Learning To Love the Hustle

Hello and welcome to another embarrassed and more than a little self-conscious edition of Just Another Struggling Writer. I’m just another struggling writer.

I took last week off from blogging, simply because my brain was a complete desert of ideas on what to talk about. I’m pretty proud of my blogging habit this year, in that I’m finally managing to maintain a consistent posting schedule. So, I’m not going to beat myself up over missing a week, even if there wasn’t much of an excuse for it.

So, this morning, as I was bemoaning in my journal my rather sluggish word count pace for my first “work” project, I came to a stark realization about myself. An uncomfortable one. Dirty, even. Something I’m not even sure I should admit in a public forum. But this blog is about the struggle of writing so here we go.

I’ve been thinking a lot over the last few days about how quickly I burn myself out whenever I try to cram extra writing into my days. Which lead to the realization that the cause is that I am giving up my typical leisure activities in favor of getting my words in. Which then got me wondering why don’t I consider writing a leisure time? I mean, it’s work, obviously, never let it be said that it’s not work, but… why isn’t it fun for me? Isn’t it my passion? Shouldn’t time spent writing invigorate me? Which then had me asking myself the age old question: why do I write? This morning, I think I found the answer, and it was a major disappointment.

I was 11 years old when I started my first novel (a surprisingly dark Harry Potter knockoff, for those curious), so to say I’ve always been a writer wouldn’t be that much of a stretch. But almost nearly as long as I’ve been a writer, one of my chief concerns regarding my creative passion was how to monetize it. I grew up poor and have lived below the poverty line multiple times as an adult, and constant worry about having money is still deeply ingrained in me today. It’s a sad, sad thing to attach to one’s passion, but I did it without even realizing it. Though my dreams of making a living off my writing have tempered somewhat as an adult, and especially over the last few years as I have taken it more and more seriously, the point remains that my goal has never (or at least rarely) been to create something that people love, but something that people buy.

Okay, to be fair, that’s not entirely true. I wrote fanfiction for fifteen years on the back of my desire to create and fueled solely by the people that read it and loved it all along the way. So I know I can do it for the sheer joy of the thing, but it’s just been so much harder to start from the ground up with completely original material and no sure audience waiting. The anxiety and self-doubt, and the imposter syndrome stemming from my successful fandom years, has really weighed on my creative ambition. And in the void left by friends and strangers telling me that my writing is good, I turned back to money for motivation.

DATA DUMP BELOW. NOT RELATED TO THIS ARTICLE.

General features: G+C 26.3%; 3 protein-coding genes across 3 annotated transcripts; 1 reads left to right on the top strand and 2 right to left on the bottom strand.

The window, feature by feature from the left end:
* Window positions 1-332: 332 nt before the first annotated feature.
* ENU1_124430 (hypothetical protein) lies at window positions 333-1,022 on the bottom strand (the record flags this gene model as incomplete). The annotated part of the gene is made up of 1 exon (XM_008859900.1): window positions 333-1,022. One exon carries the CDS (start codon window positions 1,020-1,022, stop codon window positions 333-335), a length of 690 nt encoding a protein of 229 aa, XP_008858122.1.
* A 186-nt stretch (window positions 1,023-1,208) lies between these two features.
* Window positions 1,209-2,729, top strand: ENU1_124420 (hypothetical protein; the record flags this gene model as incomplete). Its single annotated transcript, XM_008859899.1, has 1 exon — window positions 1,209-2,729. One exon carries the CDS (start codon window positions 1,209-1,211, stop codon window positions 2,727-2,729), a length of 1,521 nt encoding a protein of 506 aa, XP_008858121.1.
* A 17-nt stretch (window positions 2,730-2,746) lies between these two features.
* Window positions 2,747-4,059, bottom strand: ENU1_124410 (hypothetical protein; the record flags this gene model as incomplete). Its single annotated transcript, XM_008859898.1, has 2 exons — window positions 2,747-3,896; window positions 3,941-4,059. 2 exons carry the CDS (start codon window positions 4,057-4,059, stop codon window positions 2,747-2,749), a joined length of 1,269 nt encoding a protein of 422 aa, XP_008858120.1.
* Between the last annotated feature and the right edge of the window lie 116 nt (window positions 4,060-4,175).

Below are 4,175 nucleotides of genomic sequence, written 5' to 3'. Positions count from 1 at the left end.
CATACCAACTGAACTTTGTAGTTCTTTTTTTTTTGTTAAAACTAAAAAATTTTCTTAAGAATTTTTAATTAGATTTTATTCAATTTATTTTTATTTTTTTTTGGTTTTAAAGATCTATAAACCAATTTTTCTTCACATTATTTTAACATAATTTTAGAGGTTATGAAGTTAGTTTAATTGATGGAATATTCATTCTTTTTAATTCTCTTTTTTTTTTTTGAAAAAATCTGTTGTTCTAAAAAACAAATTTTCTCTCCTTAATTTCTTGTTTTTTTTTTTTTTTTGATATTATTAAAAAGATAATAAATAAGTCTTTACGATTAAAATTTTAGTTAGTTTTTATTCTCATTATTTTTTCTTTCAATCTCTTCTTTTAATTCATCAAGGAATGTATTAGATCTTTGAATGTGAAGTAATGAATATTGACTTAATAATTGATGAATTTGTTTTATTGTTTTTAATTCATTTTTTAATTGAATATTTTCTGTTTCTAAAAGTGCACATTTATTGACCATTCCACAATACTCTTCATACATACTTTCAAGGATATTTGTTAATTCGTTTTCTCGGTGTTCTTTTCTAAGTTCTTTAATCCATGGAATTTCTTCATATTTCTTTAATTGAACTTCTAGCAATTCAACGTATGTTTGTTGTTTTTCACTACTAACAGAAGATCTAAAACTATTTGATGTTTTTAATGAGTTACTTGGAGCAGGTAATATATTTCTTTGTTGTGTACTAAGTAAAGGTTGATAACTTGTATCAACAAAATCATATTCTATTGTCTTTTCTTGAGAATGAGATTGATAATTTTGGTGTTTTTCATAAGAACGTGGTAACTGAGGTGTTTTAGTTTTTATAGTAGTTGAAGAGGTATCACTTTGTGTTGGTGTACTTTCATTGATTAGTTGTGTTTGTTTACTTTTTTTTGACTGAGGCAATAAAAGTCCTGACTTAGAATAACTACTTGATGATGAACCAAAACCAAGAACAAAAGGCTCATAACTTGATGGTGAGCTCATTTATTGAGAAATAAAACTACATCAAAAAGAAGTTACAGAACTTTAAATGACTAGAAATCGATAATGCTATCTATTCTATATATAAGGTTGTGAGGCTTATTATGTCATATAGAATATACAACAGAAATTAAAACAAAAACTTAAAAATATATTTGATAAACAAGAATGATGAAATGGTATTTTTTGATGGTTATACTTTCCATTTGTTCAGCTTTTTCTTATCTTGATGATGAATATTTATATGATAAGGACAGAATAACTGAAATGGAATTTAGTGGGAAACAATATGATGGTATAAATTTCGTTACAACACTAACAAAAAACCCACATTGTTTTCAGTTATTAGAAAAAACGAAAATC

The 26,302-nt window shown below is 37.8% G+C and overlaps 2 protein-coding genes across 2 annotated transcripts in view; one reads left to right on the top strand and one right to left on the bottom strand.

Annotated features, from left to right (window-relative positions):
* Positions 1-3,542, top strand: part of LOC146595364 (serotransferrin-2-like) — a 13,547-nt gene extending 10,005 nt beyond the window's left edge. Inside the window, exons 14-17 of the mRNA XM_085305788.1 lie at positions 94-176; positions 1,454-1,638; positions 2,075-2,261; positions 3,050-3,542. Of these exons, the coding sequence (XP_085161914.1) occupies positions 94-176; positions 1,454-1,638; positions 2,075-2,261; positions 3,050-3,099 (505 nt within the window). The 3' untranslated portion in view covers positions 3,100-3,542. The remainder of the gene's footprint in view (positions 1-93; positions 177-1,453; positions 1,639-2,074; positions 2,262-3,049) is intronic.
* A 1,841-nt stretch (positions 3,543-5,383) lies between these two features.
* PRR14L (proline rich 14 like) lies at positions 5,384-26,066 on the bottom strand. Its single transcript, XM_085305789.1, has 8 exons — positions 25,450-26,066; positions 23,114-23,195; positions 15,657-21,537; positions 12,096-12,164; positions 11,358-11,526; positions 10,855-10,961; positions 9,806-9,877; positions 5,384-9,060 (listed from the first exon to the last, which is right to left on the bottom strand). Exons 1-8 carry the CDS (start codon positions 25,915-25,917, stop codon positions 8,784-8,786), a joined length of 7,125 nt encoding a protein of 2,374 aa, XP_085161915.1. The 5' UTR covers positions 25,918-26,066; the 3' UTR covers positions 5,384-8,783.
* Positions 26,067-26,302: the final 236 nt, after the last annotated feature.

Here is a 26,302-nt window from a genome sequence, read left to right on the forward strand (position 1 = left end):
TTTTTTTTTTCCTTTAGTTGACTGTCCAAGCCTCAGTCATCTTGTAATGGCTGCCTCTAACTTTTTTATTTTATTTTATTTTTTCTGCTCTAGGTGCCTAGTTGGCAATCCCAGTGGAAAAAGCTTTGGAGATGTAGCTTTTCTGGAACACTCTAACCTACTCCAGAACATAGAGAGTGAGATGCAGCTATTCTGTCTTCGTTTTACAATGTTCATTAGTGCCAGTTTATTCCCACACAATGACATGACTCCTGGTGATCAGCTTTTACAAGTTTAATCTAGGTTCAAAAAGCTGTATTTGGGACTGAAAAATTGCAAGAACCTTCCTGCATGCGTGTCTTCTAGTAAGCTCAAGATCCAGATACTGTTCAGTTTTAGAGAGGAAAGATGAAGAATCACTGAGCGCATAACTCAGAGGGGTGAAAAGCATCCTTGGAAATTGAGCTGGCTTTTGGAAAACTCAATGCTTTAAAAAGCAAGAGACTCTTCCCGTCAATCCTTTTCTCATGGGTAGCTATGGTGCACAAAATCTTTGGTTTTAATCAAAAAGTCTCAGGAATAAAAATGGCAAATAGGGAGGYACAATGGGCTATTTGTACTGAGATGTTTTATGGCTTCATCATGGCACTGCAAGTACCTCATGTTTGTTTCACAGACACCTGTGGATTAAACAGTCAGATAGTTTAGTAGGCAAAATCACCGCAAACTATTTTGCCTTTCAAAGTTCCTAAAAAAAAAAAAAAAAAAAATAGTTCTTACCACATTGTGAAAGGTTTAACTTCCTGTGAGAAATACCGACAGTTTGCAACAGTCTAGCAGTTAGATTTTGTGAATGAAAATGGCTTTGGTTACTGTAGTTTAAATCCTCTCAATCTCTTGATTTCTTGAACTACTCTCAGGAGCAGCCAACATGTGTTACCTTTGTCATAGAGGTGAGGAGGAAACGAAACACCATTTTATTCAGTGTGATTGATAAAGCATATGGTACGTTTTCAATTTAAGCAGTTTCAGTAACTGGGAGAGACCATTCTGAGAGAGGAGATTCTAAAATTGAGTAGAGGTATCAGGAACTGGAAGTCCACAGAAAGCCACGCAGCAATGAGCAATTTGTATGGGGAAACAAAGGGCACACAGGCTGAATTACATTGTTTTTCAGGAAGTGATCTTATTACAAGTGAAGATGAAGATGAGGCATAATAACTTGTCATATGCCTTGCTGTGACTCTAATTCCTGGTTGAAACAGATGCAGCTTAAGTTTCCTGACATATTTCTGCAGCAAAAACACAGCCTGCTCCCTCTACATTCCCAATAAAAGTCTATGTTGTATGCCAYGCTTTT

Word to the wise: money is a shitty motivator.

The answer to my question about how to avoid burn out is really to rediscover how to love writing as a past time rather than a career in potentia. It’s learning to let go of my fears that I won’t succeed as a writer, because I’m measuring success by the wrong metric. It’s relaxing the intense sense of urgency I feel, like I’m running out of time to be a professional writer, because… I’m 32.

Letting go of all these neuroses isn’t going to be easy. But the first step of solving a problem is recognizing that it exists, right? So, here’s me taking that first step.


As the blog continues to creep toward another major follower milestone, let me take a moment to thank everyone who has followed my extremely ponderous journey. Thanks to everyone who has offered encouragement, insight, and advice. But most of all, thanks for reading.

Kerry Share

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One thought on “Learning To Love the Hustle

  1. I think we all have to face ourselves once in a while when it comes to writing, and really ask those tough questions of ourselves. So good on you for asking the question!

    I recently read Late Bloomers by Rich Karlsgaard (in part because I’m 35 and not yet “made it” as an author (whatever that means)). It kind of helped me reorient my timeline mindset to something more realistic, less unkind to myself. It’s a learning process! Having a lot of fellow aspiring writers in my age bracket (and older!) to commiserate with and share support also really helps drive home the fact that there’s no one-size-fits-all for writers, no matter what their motivation is. And being paid for your work is totally a fine motivator! Fiction just pays like crap right now. (I think I just about had a melt down when I learned Shirley Jackson’s paycheck for “The Lottery” in the 50’s is STILL the going rate for pro-level short fiction! But she could rent a house in rural VT for three months with that payout! XD Oh, the pain.)

    Like

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